Saturday, August 25, 2012

martha stewart's classic pancakes.


Pancakes have been dressed up, fiddled around with and transformed into so many varieties but ultimately, what we all crave for is the simple pancake. Definitely with some sort of sweet syrup for me. Butter, optional. I've made Alton Brown's pancakes before, and the fact that I still remember it even after so long is proof of its deliciousness. Recently, I came across a pancake recipe on a blog that contested Alton Brown's pancake recipe, even surpassing it! It got my attention.


The recipe in question is from the editors of Martha Stewart's Living. (By the way, Martha Stewart has an insane slew of pancake recipes! Which one is the best?)

I used to think that pancakes must be made with buttermilk in order to be the best. Over time, my opinion has changed. Now I welcome recipes made with regular milk too.


What I look for in a great pancake is a fluffy texture. The thickness is secondary because even a 1 inch thick pancake that is dense and gummy in texture is a horrible flop. I'm not particular about the egginess of pancakes but it must not be overly so.


So, if you ask which recipe won over my pancake-loving heart, I would still award that honor to Alton Brown's. This recipe produces pancakes that are reasonably tall (although not as tall as Alton Brown's) but slightly dense and not as tender. Alton Brown's pancakes have a fluffier texture, no doubt thanks to the wonders of buttermilk. And because these are made with oil instead of melted butter, they are less flavorful but this can be subjective. Some people do like a more plain tasting pancake as it can serve as a neutral vehicle to toppings.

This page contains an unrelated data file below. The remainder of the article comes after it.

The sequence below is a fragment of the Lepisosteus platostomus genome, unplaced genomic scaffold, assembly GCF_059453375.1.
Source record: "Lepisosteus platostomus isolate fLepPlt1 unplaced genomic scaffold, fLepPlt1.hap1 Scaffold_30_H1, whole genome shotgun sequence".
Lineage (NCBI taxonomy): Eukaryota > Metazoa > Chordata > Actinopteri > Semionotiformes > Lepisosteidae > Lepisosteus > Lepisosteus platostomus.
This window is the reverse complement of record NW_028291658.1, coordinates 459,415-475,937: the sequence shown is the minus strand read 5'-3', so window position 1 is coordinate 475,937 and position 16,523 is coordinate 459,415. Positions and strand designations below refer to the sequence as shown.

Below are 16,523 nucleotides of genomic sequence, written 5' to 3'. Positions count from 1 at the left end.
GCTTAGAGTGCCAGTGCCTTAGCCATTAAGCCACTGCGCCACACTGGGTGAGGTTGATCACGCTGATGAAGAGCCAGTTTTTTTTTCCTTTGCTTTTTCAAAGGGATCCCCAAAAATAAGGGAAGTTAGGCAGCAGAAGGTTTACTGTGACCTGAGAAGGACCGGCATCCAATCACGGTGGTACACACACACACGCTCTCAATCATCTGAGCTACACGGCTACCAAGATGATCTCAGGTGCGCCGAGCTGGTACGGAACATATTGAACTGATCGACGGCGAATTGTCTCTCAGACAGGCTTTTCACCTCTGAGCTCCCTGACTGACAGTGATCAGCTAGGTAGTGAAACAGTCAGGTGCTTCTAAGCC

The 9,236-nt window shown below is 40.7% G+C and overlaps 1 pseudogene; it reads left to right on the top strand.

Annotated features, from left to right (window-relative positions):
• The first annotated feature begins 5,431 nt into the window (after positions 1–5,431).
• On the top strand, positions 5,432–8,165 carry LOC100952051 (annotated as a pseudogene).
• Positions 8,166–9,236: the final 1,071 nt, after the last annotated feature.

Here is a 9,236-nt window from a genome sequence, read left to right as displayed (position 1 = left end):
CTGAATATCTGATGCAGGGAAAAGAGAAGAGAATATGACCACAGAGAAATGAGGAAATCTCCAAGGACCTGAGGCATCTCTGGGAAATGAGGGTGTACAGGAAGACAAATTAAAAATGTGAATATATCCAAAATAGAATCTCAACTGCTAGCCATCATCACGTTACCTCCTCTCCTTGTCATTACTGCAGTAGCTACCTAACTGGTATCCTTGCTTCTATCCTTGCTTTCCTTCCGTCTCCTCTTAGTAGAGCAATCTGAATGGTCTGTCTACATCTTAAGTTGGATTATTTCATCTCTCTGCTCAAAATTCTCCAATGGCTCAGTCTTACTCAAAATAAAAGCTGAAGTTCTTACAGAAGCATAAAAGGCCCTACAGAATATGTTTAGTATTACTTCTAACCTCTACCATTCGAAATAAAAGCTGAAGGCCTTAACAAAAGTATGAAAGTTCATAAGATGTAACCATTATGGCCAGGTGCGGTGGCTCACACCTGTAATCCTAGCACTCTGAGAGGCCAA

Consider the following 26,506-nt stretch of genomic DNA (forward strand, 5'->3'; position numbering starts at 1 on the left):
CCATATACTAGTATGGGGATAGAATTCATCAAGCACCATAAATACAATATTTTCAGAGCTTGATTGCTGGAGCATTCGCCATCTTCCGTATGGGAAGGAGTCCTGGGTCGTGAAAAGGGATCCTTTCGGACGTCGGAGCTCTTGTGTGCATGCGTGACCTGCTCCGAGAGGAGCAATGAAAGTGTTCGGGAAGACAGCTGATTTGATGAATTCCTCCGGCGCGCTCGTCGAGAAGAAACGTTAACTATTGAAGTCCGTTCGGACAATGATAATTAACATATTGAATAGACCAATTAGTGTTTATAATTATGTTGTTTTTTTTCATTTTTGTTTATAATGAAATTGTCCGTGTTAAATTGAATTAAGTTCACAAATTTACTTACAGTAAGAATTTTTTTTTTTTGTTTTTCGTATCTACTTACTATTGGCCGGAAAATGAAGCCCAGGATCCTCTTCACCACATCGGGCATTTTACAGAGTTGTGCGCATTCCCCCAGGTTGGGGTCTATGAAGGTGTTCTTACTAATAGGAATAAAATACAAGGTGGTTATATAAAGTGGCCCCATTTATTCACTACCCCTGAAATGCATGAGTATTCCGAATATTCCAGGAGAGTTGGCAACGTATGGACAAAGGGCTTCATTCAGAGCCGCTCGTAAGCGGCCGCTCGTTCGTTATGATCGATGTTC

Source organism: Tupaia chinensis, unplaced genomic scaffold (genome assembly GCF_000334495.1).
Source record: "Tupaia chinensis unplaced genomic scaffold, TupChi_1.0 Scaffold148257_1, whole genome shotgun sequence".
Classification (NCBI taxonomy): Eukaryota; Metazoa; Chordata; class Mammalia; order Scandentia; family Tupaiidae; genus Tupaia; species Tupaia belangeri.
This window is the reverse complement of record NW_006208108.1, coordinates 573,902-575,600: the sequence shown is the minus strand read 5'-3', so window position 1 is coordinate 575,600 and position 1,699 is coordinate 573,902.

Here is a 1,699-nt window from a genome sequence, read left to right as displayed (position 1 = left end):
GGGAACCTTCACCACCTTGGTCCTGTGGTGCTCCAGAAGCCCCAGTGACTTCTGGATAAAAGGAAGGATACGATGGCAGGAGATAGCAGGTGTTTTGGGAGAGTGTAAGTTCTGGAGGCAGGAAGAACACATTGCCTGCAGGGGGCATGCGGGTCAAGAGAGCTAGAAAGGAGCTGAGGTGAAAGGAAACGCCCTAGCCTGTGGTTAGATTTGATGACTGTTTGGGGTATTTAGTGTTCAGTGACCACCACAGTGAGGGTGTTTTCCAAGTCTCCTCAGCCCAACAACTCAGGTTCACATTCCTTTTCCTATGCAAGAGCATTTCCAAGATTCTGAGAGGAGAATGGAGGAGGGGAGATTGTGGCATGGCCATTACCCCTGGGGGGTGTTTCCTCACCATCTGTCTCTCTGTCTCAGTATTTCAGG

It's time to make me some Alton Brown's pancakes again.


Classic Pancakes
adapted from Martha Stewart Living via here
makes 12

1 3/4 cup all-purpose flour
2 tbsp sugar
1 tbsp baking powder
1/2 tsp salt
1 1/2 cup milk
2 large eggs
3 tbsp vegetable oil, plus more for greasing the griddle

In a large bowl, sift flour, baking powder, sugar and salt together. In another bowl, whisk eggs, milk and oil together. Pour the wet ingredients into the dry ingredients and whisk until just combined. Let the batter sit for 5 minutes to thicken.

Grease a skillet or griddle and set on medium heat. Once hot, pour 1/3 cup of batter for each pancake. Flip when bubbles start to appear and cook until the second side is golden.

2 comments:

  1. are... those... slices of hot dog in your pancakes?i halfway hope you answer in the negative, because it is too early in the morning for my mind to be that completely blown.

    ReplyDelete
    Replies
    1. Well I hate to blow your mind but yes they are!:) More accurately, they are slices of Japanese fish sausage- hence the pinkish colour.

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